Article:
Adding actions to create a production's semantic value can seem tedious and may make grammars unnecessarily verbose. To reduce the need for explicit actions, Rats! supports special types of productions, which need no semantic actions at all. We now discuss void and text-only productions, which are especially useful for recognizing lexical syntax (such as identifiers, punctuation, numbers, and so on).

A void production is a production that declares the type of its semantic value to be void. Such a production does not require any actions, but it may not be bound to an identifier either. A void production is typically used for ignored spacing or punctuation elements. Void productions also improve the accuracy of Rats!' deduction of a compound expression's semantic value. If the compound expression only contains a single non-void nonterminal, that nonterminal's semantic value is used as the semantic value of the entire expression.

Here is an example void production from Rats!' own grammar:

transient void Spacing =
  (Space / LineTerminator / TraditionalComment/ EndOfLineComment)*
This production matches space characters, line terminators, and comments. Note that the transient keyword is explained here.

The fact the Spacing is declared as void is then used in the production for Symbol:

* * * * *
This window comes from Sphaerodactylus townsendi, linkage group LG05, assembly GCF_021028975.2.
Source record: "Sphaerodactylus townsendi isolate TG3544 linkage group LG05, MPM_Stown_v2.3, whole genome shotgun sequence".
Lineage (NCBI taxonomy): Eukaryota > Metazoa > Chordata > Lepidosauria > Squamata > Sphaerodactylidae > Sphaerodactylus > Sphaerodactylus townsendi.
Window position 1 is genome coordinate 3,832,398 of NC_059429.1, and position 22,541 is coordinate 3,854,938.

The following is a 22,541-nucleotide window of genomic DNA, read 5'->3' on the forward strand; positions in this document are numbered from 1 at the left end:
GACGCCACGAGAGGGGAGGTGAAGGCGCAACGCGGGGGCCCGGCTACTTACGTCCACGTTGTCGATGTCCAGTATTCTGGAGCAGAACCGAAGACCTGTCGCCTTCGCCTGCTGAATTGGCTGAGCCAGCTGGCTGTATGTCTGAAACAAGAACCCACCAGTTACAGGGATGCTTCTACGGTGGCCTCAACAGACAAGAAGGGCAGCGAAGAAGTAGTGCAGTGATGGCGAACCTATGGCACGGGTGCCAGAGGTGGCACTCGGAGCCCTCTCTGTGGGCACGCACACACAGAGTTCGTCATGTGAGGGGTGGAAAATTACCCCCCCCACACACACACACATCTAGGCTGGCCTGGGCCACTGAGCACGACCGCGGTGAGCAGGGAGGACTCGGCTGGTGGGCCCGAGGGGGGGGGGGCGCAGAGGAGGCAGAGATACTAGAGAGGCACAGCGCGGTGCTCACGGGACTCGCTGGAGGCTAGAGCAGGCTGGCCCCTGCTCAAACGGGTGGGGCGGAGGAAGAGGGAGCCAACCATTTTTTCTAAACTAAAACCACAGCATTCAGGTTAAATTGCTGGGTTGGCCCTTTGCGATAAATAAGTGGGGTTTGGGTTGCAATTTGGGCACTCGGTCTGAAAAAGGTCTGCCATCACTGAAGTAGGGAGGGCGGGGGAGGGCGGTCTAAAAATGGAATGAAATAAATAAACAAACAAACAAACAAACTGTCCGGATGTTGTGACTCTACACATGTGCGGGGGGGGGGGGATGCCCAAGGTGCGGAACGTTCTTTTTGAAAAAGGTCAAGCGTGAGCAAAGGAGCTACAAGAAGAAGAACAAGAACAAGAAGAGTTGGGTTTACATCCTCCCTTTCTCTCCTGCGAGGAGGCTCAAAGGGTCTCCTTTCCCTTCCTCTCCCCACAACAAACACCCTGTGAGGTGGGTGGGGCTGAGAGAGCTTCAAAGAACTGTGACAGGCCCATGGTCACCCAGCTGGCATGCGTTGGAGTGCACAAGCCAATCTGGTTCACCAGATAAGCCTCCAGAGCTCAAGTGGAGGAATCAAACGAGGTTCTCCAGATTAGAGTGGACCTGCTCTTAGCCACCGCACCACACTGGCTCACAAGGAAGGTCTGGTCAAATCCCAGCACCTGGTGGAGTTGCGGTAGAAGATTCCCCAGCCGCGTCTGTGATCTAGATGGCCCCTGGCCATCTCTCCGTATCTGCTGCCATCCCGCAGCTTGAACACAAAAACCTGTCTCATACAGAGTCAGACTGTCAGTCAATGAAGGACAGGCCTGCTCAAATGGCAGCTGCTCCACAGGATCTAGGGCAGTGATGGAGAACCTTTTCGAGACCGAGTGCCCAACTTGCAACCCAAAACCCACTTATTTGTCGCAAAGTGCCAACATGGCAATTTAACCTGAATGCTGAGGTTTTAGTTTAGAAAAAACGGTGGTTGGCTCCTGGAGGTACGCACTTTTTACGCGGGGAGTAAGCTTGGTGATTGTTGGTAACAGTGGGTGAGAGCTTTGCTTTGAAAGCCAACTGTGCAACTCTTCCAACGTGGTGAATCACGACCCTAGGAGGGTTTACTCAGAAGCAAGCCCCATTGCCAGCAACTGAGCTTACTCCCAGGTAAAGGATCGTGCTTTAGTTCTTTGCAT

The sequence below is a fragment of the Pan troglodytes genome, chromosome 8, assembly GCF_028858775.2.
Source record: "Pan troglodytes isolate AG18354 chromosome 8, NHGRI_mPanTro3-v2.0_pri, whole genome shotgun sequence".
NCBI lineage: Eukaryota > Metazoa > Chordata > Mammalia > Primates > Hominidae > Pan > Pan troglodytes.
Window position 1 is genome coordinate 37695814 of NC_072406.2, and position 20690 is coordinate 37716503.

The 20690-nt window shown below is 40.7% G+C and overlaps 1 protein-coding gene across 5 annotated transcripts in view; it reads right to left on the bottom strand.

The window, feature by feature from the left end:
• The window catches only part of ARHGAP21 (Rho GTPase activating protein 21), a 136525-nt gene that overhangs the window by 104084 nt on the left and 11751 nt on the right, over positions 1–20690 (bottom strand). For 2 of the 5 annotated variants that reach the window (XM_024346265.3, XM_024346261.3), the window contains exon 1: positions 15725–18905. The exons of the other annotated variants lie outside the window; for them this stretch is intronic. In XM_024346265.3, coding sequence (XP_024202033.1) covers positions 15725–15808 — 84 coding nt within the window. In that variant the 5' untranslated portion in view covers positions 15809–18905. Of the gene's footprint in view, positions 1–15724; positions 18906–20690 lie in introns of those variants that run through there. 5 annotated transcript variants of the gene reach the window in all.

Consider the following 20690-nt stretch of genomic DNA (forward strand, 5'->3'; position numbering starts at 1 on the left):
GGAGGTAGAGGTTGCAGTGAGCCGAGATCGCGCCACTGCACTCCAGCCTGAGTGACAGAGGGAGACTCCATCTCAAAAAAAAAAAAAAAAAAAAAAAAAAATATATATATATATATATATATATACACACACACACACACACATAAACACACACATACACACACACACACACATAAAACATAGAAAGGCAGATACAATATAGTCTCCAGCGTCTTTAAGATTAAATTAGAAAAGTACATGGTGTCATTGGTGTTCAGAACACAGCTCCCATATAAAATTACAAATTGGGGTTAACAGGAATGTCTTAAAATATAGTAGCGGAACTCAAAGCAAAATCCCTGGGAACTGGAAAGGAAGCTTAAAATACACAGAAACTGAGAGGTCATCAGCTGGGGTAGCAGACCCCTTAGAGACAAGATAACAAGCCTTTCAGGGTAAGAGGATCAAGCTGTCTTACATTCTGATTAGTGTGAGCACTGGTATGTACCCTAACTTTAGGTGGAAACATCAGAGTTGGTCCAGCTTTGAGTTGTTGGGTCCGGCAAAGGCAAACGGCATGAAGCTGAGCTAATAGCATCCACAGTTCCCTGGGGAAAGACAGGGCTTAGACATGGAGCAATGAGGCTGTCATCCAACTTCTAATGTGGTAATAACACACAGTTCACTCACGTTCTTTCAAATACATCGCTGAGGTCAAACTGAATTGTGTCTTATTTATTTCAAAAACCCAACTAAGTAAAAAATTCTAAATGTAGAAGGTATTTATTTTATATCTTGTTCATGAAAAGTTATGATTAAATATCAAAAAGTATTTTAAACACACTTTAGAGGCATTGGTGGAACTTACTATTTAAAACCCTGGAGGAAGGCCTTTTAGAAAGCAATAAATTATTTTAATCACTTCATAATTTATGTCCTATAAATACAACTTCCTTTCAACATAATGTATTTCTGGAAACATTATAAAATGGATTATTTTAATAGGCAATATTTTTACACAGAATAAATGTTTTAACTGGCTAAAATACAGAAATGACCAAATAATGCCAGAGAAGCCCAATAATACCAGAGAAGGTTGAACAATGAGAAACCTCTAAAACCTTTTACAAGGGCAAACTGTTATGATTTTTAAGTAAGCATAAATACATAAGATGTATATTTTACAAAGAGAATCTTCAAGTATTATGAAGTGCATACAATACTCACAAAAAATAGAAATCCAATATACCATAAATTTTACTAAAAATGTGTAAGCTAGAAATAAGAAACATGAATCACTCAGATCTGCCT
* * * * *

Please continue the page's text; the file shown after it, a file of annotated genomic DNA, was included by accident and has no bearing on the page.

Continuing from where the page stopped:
String Symbol = SymbolCharacters Spacing ;
No action is necessary because only the SymbolCharacters nonterminal produces a semantic value. Rats! automatically detects this case and passes the value of SymbolCharacters through.

In general, Rats! tries to deduce a compound expression's value, even if it is nested within another expression, ignoring nonterminals referencing a void production or explicitly voided expressions. Furthermore, for repetitions, options, and nested choices that do not appear as the last expression in a sequence, it treats the entire repetition, option, or nested choice as void, if all component expressions are nonterminals referencing void productions, explicitly voided expressions, or predicates. For example, if nt references a void production, then the expression "nt*" is equivalent to "void:(nt*)" (note that the parentheses are not strictly necessary).

A text-only production is a production that declares the type of its semantic value to be a String, does not contain any bindings to yyValue nor actions that reference yyValue and references only other text-only productions (if any). The semantic value of a text-only production is the text matched in the input, represented as a String. Note that the above Symbol production is not text-only because it references a void production. Also note that bindings (besides to yyValue) and semantic predicates may appear in text-only productions.